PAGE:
Warren & Gary Pleece:
‘You’d think in such a large building, there’d be something interesting going on…’ This thought comes from a bored sniper stuck on a stakeout in Montague Terrace, London. His target lives there, a maverick scientific genius whose revolutionary inventions so threaten ‘the interests of enterprise’ that a corporate cartel has hired a hitman to bump him off. The curtains part and the show begins as neighbour spies on neighbour, peering into other flats and other lives. To all outward appearances these tenants seem ordinary enough, but there is more going on behind closed doors and beneath the surface.
Montague Terrace originated as a self-penned track from singer-songwriter Scott Walker’s debut solo album in 1967, which inspired two Brighton-based brothers, Warren and Gary Pleece, to imagine it as a crumbling Thirties apartment block, the ideal setting to dream up all kinds of darkly humorous tales of its diverse occupants. In the first of these (above), which appeared in the sixth and final issue of their self-published comics showcase Velocity in 1991, Matt Johnson is a former New Labour spin doctor who ends up consorting with criminals in his campaign to legalise a new but potentially deadly drug for sufferers of Asperger’s syndrome. When his own mother-in-law dies afterfrom taking it, Johnson becomes ‘the first person to be flogged live on national television before the National Lottery draw’. Reduced to a paranoid drug pedlar, Johnson sinks still lower when he is wrongly accused of an elderly tenant’s murder.
Last year brought the republication of this inaugural Montague Terrace story in the Pleece Brothers’ themed collection The Great Unwashed from Escape Books. Meanwhile, in 2009 they began serialising fresh episodes on the collective webcomics site act-i-vate. “Hungry to rekindle the creative spirit of Velocity,” Warren recalls, “we came back to the original idea because there was loads of potential for dozens of stories all glued together with the crumbling mortar of this one decrepit building.”
In 2010, he adapted four of these tales for the Hypercomics exhibition at the Pump House Gallery in London’s Battersea Park (above). The ground floor gallery became a flat in Montague Terrace, allowing visitors to press a door buzzer and choose which tenant’s flat to peek into through the curtains via animated sequences. All of the online comics will be compiled into a cleverly interwoven print graphic novel of the same name from Jonathan Cape in April.
Though the Montague Terrace narrative is set in London, Gary Pleece explains that it is as inspired by Brighton and its characters as anywhere else. “It’s based on mine and Warren’s experiences of living in flats across Brighton, being as close as a paper-thin wall to some people, but all you hear are sounds, you catch snippets and glances in hallways, hear muffled noises, arguments and sex. Your mind runs away and you end up with lives lived how we imagine them to be – who knows how close it is to the truth.”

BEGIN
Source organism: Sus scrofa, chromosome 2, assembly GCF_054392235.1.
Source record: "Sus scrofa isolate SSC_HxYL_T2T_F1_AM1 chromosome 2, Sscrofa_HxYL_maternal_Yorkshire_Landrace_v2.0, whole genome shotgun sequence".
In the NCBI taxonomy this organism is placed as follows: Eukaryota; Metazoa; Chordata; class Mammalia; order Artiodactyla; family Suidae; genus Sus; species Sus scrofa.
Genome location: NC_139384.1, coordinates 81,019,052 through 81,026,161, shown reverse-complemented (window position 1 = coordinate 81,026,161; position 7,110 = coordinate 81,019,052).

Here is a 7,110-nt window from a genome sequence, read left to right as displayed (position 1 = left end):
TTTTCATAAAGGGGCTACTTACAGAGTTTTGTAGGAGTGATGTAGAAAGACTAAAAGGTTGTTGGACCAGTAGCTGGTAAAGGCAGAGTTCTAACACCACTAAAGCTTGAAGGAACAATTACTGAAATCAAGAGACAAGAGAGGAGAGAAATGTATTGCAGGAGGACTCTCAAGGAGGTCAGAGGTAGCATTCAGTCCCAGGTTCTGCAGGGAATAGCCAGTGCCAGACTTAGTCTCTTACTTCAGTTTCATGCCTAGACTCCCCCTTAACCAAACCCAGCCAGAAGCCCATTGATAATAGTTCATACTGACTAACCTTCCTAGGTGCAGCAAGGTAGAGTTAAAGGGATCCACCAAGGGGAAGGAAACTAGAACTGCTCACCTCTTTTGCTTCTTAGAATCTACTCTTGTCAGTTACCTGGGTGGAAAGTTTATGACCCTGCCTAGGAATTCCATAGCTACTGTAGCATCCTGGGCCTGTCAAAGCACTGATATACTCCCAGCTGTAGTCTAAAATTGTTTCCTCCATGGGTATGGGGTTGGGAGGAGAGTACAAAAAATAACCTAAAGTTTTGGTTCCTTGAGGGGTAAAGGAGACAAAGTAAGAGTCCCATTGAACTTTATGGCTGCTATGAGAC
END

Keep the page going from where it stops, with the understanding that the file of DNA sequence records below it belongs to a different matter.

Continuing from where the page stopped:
Listen closely and you’ll hear the repetitive strains of Sixties’ pop single The Dwarf Elephant rise from the hovel of forgotten crooner Paul Gregory, who plays it over and over but never drowns his regrets, one of which shows up on his doorstep. From another flat can be overheard the conversations between magician Mystical Marvin, blacklisted for ‘gross magical incompetence’, and his talking rabbit, Marvo (above). A loud zzztttch-pop of a fuse blowing betrays the self-styled ‘Puppeteer’, masterminding more global disasters, while the clicking of Morse code signals senior citizen Beatrice Greene, codename Babushka, contacting her network of agents. You might also catch a blocked author flinging his laptop across the room, or a door being forced at the home of Iraqi refugees.
Montague Terrace harbours secrets of its own. From the book’s opening silent pages, clues are planted to the building’s unconventional origins, as it rises up on the site of a mysterious memorial statue. Pay attention and you may spot a distinctly odd symbol on the plans by architect Edward Loonkins (a pun on Edwin Lutyens). In the brand-new two-page strip below for ArtReview magazine, The Pleece Brothers provide an introductory tour from long-serving postman Ralphy. Join him on his rounds and listen in on his troubled monologue about ‘the old girl’ and her decidedly quirky lodgers. And you can meet Warren and Gary Pleece on Saturday April 20th at the Comica Comiket Spring Fair where they will signing copies of both their books.
This article originally appeared in the April 2013 issue of ArtReview.